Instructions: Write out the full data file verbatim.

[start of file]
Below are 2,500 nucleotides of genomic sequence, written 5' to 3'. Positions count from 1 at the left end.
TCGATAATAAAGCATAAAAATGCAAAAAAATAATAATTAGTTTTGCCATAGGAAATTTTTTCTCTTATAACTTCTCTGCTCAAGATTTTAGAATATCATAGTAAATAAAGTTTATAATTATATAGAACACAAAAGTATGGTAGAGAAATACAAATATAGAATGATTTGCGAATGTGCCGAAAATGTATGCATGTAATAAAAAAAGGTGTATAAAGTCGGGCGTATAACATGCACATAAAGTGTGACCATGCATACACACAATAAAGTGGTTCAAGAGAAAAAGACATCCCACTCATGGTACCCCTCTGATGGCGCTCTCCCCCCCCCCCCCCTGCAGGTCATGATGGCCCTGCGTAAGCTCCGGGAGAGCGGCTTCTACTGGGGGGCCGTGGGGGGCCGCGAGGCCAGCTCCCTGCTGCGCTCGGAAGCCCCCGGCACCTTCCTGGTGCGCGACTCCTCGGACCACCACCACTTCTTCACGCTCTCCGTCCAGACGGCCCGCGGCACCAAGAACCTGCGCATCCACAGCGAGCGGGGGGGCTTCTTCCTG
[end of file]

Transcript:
Below are 2,500 nucleotides of genomic sequence, written 5' to 3'. Positions count from 1 at the left end.
TCGATAATAAAGCATAAAAATGCAAAAAAATAATAATTAGTTTTGCCATAGGAAATTTTTTCTCTTATAACTTCTCTGCTCAAGATTTTAGAATATCATAGTAAATAAAGTTTATAATTATATAGAACACAAAAGTATGGTAGAGAAATACAAATATAGAATGATTTGCGAATGTGCCGAAAATGTATGCATGTAATAAAAAAAGGTGTATAAAGTCGGGCGTATAACATGCACATAAAGTGTGACCATGCATACACACAATAAAGTGGTTCAAGAGAAAAAGACATCCCACTCATGGTACCCCTCTGATGGCGCTCTCCCCCCCCCCCCCCTGCAGGTCATGATGGCCCTGCGTAAGCTCCGGGAGAGCGGCTTCTACTGGGGGGCCGTGGGGGGCCGCGAGGCCAGCTCCCTGCTGCGCTCGGAAGCCCCCGGCACCTTCCTGGTGCGCGACTCCTCGGACCACCACCACTTCTTCACGCTCTCCGTCCAGACGGCCCGCGGCACCAAGAACCTGCGCATCCACAGCGAGCGGGGGGGCTTCTTCCTG